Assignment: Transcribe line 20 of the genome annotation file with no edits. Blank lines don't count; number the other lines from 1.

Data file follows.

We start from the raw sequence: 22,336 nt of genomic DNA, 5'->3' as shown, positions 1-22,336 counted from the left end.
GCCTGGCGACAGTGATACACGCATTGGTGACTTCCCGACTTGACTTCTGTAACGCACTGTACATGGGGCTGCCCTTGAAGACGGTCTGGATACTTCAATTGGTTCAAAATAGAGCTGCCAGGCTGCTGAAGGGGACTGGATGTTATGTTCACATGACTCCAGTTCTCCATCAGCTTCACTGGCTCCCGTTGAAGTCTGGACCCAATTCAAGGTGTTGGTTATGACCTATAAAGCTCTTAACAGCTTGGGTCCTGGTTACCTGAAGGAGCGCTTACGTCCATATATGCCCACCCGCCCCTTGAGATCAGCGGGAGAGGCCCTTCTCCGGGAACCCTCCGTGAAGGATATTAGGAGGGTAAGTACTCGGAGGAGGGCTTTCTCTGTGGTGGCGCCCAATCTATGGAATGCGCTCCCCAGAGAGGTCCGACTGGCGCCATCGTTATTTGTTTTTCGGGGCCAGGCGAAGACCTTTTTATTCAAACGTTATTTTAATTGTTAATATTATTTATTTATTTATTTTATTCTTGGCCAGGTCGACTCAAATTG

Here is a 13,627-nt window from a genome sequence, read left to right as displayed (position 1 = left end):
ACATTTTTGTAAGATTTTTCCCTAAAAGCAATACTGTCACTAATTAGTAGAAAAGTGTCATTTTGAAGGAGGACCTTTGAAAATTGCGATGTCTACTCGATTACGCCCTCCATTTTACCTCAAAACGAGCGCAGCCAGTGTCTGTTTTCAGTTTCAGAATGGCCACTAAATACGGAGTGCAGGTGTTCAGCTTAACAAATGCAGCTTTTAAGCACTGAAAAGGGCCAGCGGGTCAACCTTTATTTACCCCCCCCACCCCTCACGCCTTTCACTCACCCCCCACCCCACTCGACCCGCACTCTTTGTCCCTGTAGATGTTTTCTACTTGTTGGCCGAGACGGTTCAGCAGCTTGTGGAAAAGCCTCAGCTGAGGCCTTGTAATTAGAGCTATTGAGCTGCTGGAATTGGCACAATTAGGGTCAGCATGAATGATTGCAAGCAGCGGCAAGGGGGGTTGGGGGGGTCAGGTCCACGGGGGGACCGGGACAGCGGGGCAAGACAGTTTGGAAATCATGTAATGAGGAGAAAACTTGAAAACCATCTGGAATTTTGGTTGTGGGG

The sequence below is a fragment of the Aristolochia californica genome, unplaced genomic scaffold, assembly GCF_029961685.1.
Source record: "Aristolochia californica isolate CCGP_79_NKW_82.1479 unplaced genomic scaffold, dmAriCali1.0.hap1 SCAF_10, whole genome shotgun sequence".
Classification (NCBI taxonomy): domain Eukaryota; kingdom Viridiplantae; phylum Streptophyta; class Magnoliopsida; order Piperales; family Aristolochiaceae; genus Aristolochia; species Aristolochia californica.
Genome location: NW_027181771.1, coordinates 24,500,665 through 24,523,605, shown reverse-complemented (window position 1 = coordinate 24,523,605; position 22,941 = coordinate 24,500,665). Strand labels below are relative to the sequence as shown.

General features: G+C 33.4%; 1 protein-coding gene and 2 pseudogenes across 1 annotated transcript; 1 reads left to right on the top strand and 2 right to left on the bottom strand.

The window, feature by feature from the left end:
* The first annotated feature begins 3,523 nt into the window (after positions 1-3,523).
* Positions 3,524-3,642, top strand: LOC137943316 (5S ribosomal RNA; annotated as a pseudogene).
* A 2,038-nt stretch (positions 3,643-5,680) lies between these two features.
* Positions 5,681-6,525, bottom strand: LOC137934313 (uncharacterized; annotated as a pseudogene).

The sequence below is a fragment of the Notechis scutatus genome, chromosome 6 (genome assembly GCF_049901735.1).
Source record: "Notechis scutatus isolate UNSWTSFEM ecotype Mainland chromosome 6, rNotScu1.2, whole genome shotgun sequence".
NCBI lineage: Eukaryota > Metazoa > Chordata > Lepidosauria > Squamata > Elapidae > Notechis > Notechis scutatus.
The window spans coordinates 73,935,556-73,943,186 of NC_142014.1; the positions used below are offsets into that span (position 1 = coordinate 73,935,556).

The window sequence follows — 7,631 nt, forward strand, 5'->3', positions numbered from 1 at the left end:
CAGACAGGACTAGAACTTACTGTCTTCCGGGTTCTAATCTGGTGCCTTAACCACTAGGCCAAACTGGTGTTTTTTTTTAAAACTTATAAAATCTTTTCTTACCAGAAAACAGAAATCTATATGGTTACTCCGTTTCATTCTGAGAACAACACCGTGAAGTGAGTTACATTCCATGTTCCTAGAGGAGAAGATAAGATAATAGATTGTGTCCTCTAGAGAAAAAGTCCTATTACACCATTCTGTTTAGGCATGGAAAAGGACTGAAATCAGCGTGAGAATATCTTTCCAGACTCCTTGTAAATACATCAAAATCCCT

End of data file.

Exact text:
CAGACAGGACTAGAACTTACTGTCTTCCGGGTTCTAATCTGGTGCCTTAACCACTAGGCCAAACTGGTGTTTTTTTTTAAAACTTATAAAATCTTTTCTTACCAGAAAACAGAAATCTATATGGTTACTCCGTTTCATTCTGAGAACAACACCGTGAAGTGAGTTACATTCCATGTTCCTAGAGGAGAAGATAAGATAATAGATTGTGTCCTCTAGAGAAAAAGTCCTATTACACCATTCTGTTTAGGCATGGAAAAGGACTGAAATCAGCGTGAGAATATCTTTCCAGACTCCTTGTAAATACATCAAAATCCCT